Inheritance in real life: Am I too young to worry about a will and went bankrupt?

Financial Planners


With Succession’s final season in full swing, there’s no better time to think about real estate plans — even if your family isn’t at war over a media empire like Waystar Royco.

According to ETP Canada founder and senior real estate manager Debbie Stanley, a common misconception is that you have to be super wealthy to start thinking about property planning.

Broadly speaking, an estate plan consists of legal documents such as powers of attorney for both personal care and property, and your will. But Debbie Stanley, founder of ETP Canada and his senior estate administrator, would also like to include details about financial assets and end-of-life wishes.

So when is the right time to start estate planning?

“When people in their 40s, 50s and 60s asked us, we always said yesterday was the right time to execute on your real estate plans,” says tech-enabled real estate. Alexandre Gauthier, co-founder of payment platform ClearEstate, said. “But I’m second today.”

Stanley says the answer can be more complicated. “More importantly, what are your responsibilities and what is your life situation like?” she says.

For individuals in their 20s and 30s, it may be too early to start thinking about estate planning. , Stanley says it may be time for such individuals to think about estate planning in case something happens while she’s not living in the house.

“She may not have any assets, but it’s important to make sure her wishes come true.”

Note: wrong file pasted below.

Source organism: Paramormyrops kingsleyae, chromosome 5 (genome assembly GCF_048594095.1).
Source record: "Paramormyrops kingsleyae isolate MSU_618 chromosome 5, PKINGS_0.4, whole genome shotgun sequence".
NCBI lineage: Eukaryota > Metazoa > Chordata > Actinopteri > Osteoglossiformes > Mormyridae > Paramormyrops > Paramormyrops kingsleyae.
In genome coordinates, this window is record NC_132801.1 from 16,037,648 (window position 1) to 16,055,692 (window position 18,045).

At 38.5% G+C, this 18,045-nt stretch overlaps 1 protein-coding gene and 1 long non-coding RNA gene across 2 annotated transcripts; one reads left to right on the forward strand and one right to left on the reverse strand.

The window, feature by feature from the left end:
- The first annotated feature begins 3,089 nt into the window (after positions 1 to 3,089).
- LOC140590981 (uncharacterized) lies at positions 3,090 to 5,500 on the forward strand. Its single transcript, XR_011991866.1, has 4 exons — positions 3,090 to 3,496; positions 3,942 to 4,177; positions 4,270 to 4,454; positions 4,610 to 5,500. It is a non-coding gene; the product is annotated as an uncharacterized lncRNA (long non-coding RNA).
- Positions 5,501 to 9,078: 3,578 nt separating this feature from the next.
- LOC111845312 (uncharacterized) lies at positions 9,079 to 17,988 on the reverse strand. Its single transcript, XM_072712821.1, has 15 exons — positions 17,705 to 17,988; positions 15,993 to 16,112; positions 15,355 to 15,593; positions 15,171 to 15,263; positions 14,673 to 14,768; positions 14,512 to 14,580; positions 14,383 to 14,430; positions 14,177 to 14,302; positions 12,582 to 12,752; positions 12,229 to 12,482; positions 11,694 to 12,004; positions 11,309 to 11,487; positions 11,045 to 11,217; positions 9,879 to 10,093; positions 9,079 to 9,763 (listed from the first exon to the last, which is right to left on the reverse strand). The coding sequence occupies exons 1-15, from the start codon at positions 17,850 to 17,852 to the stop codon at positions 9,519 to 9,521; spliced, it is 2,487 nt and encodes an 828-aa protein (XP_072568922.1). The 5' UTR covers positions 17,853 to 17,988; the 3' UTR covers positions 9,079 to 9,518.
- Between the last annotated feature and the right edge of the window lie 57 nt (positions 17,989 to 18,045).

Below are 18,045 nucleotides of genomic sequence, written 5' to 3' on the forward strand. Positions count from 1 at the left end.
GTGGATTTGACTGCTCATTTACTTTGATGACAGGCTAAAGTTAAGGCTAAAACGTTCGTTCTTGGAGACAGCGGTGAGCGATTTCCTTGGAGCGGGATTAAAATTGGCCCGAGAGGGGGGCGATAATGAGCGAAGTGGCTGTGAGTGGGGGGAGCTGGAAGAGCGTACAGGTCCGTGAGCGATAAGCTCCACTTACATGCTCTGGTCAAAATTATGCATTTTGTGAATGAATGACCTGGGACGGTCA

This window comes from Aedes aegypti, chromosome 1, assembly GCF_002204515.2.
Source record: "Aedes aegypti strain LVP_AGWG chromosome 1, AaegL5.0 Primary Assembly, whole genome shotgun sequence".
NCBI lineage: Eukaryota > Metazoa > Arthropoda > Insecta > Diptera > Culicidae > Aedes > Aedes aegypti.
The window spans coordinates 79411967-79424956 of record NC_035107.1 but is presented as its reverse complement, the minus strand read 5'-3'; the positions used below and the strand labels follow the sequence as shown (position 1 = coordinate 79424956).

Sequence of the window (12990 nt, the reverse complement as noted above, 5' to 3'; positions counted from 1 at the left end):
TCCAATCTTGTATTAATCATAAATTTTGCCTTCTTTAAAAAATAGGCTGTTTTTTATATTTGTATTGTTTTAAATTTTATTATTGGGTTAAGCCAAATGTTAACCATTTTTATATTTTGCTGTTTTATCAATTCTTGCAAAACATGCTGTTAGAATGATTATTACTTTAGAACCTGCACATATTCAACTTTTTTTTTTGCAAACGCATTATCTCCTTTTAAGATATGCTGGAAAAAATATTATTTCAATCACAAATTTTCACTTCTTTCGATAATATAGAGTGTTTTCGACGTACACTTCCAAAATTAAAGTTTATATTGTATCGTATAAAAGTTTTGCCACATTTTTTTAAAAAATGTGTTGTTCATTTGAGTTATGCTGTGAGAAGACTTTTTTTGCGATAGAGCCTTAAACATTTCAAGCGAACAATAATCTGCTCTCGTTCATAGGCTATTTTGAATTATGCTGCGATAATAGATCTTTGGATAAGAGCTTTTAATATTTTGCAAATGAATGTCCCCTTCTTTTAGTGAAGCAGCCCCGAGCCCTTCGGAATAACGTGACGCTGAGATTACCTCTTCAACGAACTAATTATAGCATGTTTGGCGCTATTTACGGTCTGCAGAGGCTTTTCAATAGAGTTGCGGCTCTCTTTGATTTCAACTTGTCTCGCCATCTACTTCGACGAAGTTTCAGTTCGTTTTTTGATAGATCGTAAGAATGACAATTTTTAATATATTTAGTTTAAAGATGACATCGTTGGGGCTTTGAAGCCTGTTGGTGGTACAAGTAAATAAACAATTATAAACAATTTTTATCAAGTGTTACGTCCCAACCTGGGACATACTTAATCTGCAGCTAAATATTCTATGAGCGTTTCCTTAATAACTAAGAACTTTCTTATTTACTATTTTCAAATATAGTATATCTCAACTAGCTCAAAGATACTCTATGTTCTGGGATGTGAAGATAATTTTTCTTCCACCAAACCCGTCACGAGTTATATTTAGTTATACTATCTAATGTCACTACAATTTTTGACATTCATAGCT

Apart from end of life wishes, these may include the names of the people who will take over her bank account and car.

“Without an estate plan, for argument’s sake, if she passes without a will, we’re going to follow the Succession Law Reform Act here in Ontario,” Stanley says.

If she is married and has no children, her parents are next in line.

According to Gautier and Stanley, the biggest mistake is not having a real estate plan at all. The second mistake is not forming a team for help.

“The internet is great, but it can be overwhelming, so try to use trusted sources that provide the best information for your particular location,” explains Stanley. “Think of it as the wheel of a bicycle and all the spokes on it, and the lawyer, the financial his planner, the accountant, the consultant, the property manager, balancing that wheel and putting together the whole (real estate) plan. I can.”

Finally, Gauthier urges Canadians to reassess their estate planning when they face major life transitions such as marriage, filing for divorce, and the birth of a child.

“Planning an estate or appointing a professional executor is one of the great acts of love.

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